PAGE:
I admit this post is basically speculation, but it is based on the huge advances made in even recent years plus the view further advances will occur at faster speeds in the future.
    Last, my post is largely made up of my own opinions, and not scientific fact, here.
    In that sense it is little different from your own!
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    Quote Originally Posted by PhDemon View Post
    When you send an article to an academic journal first step is it will be read by an editor to see if it is suitable for the journal. If it fails this step it is often sent back with no criticism and the suggestion of trying a different journal.

    If it passes this step it is sent out for review. It will be reviewed by academics in the field who will critique the paper. There are a number of possible outcomes for this phase. The first (very rare!) is publish immediately, the second is publish with minor corrections where the reviewers will critique the paper and give an (often long!) list of clarifications and comments that need to be addressed before the paper is published. They can recommend publish with major corrections (this often involves a rewrite of significant parts of the paper), or the final option which is reject the paper.
    hi PhDemon;

    I am not sure but think that they still might send back to author with a very few comments. at a time,I submitted manuscript to a journal. I did not check whether there was first step because I checked three weeks later and saw on the status button "reviewing" script. (thus,I am unsure whether this was a peer review process. if yes,the comment above is correct. because they only said that the manuscript was out of scope. nothing else)

    the following submission has now been around two months and a week. this journal editorial office said that this would take around several months. but I think that it would be possible to take the same notation if they reject it.

    and I have one query. could you inform please whether it is clearly being defined to us when a journal reject with major corrections or minor corrections.

    by the bye I am almost sure that I won't take immediate publishing. because as I remember in that document ,I wrote a formula wrong. (parantheses are at wrong place)

    so,I have only three probability 1) reject with major 2) reject with minor 3) reject directly with no comment.
    Last edited by unknown_artist; August 23rd, 2018 at 12:35 PM.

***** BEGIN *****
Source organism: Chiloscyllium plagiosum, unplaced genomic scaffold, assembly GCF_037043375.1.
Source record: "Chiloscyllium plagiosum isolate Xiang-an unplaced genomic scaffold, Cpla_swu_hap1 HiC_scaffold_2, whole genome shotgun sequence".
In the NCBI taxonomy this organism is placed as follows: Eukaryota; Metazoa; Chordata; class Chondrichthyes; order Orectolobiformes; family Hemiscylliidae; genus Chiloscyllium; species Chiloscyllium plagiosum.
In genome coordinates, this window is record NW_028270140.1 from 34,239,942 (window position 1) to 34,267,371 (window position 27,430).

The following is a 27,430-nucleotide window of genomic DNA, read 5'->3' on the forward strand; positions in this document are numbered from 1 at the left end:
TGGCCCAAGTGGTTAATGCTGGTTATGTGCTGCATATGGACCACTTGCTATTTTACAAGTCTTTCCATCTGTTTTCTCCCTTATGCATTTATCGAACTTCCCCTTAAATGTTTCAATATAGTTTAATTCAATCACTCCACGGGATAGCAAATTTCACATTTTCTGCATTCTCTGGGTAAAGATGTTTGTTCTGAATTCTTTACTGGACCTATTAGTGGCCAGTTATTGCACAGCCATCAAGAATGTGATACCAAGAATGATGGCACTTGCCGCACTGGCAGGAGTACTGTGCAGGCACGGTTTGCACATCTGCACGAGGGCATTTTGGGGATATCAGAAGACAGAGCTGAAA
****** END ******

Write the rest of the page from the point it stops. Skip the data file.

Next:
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    Quote Originally Posted by Halliday View Post
    And you appear to be addicted to "common sense", and current science/technology, with little room for anything else!
    "Addicted to common sense" -- heh, I like that and accept the sobriquet! Einstein may be wrong of course, but SO FAR AT LEAST quantum entanglement is the only hint of anything FTL... and nobody's quite sure how that works.

    And once you get into FTL you start talking about backward travel through time and it all gets very messy cause-and-effect-wise.

    Quote Originally Posted by Halliday View Post
    There are ways humans could move out into inter-stellar space without having to reach, or even come close to, the speed of light.
    Do tell. I'd LOVE for that to be true.

    To Daffy: Yes, Alien Civilization A may only be halfway across the Milky Way. In that case we'd only have to wait 100,000 years for a reply! Whoopie!!
    Last edited by NoCoPilot; August 23rd, 2018 at 05:04 PM.
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    and I have one query. could you inform please whether it is clearly being defined to us when a journal reject with major corrections or minor corrections.
    Yes, they will tell you the editors decision which will be one of the possibilities mentioned above. And technically it would be Accepted with either major or minor corrections. If the editor decides to reject the paper it would be a bit cheeky to ask you to revise the manuscript!
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    Quote Originally Posted by NoCoPilot View Post
    Quote Originally Posted by Halliday View Post
    And you appear to be addicted to "common sense", and current science/technology, with little room for anything else!
    "Addicted to common sense" -- heh, I like that and accept the sobriquet! Einstein may be wrong of course, but SO FAR AT LEAST quantum entanglement is the only hint of anything FTL... and nobody's quite sure how that works.

    And once you get into FTL you start talking about backward travel through time and it all gets very messy cause-and-effect-wise.

    Quote Originally Posted by Halliday View Post
    There are ways humans could move out into inter-stellar space without having to reach, or even come close to, the speed of light.
    Do tell. I'd LOVE for that to be true.